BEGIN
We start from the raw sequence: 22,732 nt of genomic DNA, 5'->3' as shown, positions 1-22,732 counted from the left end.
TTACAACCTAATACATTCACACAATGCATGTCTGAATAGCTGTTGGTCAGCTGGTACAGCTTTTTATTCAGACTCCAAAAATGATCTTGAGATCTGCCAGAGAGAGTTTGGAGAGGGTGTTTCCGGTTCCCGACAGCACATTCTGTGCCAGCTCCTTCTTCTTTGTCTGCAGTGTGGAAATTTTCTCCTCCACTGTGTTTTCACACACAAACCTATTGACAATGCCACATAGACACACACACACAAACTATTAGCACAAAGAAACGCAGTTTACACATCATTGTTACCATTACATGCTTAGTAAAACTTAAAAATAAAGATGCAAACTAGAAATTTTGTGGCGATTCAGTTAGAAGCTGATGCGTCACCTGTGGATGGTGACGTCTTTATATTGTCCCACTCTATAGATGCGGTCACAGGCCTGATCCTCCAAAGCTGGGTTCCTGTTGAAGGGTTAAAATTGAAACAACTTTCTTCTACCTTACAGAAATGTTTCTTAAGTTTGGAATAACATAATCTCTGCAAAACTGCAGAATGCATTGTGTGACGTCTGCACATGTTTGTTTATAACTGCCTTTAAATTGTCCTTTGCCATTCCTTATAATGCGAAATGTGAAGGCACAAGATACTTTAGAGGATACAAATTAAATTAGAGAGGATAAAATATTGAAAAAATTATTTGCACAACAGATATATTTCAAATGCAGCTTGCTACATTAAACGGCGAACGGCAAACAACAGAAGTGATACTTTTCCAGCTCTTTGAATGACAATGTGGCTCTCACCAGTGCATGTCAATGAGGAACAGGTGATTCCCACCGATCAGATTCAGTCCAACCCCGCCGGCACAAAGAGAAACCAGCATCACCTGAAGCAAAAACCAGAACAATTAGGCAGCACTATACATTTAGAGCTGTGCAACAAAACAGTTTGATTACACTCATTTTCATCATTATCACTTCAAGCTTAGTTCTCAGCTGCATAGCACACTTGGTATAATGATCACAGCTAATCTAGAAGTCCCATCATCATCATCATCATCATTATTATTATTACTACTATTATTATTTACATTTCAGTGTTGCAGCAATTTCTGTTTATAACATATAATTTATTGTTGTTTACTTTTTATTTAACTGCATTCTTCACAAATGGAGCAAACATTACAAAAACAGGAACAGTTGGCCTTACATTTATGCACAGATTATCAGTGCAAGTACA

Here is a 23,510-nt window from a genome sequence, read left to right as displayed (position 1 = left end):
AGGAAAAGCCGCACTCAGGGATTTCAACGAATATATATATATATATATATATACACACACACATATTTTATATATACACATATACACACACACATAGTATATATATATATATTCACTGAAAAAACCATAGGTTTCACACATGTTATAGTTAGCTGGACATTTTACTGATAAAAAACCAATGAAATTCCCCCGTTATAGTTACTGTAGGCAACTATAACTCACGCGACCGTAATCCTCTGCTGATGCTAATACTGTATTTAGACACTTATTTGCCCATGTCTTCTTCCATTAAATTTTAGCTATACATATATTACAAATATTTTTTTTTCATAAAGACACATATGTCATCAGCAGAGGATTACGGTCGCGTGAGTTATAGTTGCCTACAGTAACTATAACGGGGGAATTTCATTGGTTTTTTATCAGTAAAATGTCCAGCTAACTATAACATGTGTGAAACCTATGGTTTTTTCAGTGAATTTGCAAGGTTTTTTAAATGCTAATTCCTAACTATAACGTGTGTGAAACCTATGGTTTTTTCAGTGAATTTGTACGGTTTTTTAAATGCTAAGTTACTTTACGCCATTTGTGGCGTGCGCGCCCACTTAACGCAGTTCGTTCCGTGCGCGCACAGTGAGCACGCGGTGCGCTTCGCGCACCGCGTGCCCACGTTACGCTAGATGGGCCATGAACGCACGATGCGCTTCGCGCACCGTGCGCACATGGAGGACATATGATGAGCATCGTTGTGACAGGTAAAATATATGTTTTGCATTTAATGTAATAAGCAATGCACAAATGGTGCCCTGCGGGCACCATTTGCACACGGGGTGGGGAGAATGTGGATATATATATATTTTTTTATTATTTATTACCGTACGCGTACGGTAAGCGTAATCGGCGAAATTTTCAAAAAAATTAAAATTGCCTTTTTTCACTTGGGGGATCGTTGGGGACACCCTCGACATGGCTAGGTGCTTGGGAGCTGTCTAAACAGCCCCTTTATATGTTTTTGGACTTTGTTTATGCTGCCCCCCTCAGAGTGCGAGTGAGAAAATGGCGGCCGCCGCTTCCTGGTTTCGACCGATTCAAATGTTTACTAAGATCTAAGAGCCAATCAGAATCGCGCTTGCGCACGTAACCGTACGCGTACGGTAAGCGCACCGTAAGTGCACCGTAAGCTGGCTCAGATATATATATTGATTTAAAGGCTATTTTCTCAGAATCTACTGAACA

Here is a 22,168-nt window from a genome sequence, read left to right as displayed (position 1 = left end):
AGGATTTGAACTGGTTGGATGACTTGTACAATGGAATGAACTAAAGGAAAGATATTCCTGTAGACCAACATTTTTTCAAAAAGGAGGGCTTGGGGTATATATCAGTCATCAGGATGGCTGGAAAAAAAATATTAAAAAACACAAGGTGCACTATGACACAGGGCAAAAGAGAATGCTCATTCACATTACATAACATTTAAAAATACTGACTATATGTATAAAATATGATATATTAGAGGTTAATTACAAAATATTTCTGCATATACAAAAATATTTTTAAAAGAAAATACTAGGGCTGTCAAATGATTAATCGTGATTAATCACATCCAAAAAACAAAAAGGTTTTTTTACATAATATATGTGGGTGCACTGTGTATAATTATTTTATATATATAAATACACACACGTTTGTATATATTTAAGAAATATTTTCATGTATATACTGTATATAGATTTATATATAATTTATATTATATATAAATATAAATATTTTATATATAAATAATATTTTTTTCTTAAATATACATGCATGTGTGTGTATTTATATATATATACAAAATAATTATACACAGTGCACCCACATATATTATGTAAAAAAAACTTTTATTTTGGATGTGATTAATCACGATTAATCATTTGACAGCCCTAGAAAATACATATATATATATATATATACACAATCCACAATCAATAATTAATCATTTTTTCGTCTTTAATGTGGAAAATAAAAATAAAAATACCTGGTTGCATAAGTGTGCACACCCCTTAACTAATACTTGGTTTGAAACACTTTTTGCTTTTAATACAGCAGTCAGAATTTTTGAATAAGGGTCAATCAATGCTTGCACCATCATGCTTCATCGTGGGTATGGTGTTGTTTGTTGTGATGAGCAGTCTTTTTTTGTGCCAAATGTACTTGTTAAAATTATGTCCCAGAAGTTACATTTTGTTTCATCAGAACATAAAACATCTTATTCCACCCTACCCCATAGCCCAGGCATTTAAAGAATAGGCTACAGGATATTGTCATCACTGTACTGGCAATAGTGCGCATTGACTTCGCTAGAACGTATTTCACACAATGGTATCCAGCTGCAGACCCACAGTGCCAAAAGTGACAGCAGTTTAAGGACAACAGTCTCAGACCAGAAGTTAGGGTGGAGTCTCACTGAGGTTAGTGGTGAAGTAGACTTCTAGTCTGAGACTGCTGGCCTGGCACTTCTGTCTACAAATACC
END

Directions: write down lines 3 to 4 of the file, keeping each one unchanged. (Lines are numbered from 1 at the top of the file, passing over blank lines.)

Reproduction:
Here is a 23,510-nt window from a genome sequence, read left to right as displayed (position 1 = left end):
AGGAAAAGCCGCACTCAGGGATTTCAACGAATATATATATATATATATATATACACACACACATATTTTATATATACACATATACACACACACATAGTATATATATATATATTCACTGAAAAAACCATAGGTTTCACACATGTTATAGTTAGCTGGACATTTTACTGATAAAAAACCAATGAAATTCCCCCGTTATAGTTACTGTAGGCAACTATAACTCACGCGACCGTAATCCTCTGCTGATGCTAATACTGTATTTAGACACTTATTTGCCCATGTCTTCTTCCATTAAATTTTAGCTATACATATATTACAAATATTTTTTTTTCATAAAGACACATATGTCATCAGCAGAGGATTACGGTCGCGTGAGTTATAGTTGCCTACAGTAACTATAACGGGGGAATTTCATTGGTTTTTTATCAGTAAAATGTCCAGCTAACTATAACATGTGTGAAACCTATGGTTTTTTCAGTGAATTTGCAAGGTTTTTTAAATGCTAATTCCTAACTATAACGTGTGTGAAACCTATGGTTTTTTCAGTGAATTTGTACGGTTTTTTAAATGCTAAGTTACTTTACGCCATTTGTGGCGTGCGCGCCCACTTAACGCAGTTCGTTCCGTGCGCGCACAGTGAGCACGCGGTGCGCTTCGCGCACCGCGTGCCCACGTTACGCTAGATGGGCCATGAACGCACGATGCGCTTCGCGCACCGTGCGCACATGGAGGACATATGATGAGCATCGTTGTGACAGGTAAAATATATGTTTTGCATTTAATGTAATAAGCAATGCACAAATGGTGCCCTGCGGGCACCATTTGCACACGGGGTGGGGAGAATGTGGATATATATATATTTTTTTATTATTTATTACCGTACGCGTACGGTAAGCGTAATCGGCGAAATTTTCAAAAAAATTAAAATTGCCTTTTTTCACTTGGGGGATCGTTGGGGACACCCTCGACATGGCTAGGTGCTTGGGAGCTGTCTAAACAGCCCCTTTATATGTTTTTGGACTTTGTTTATGCTGCCCCCCTCAGAGTGCGAGTGAGAAAATGGCGGCCGCCGCTTCCTGGTTTCGACCGATTCAAATGTTTACTAAGATCTAAGAGCCAATCAGAATCGCGCTTGCGCACGTAACCGTACGCGTACGGTAAGCGCACCGTAAGTGCACCGTAAGCTGGCTCAGATATATATATTGATTTAAAGGCTATTTTCTCAGAATCTACTGAACA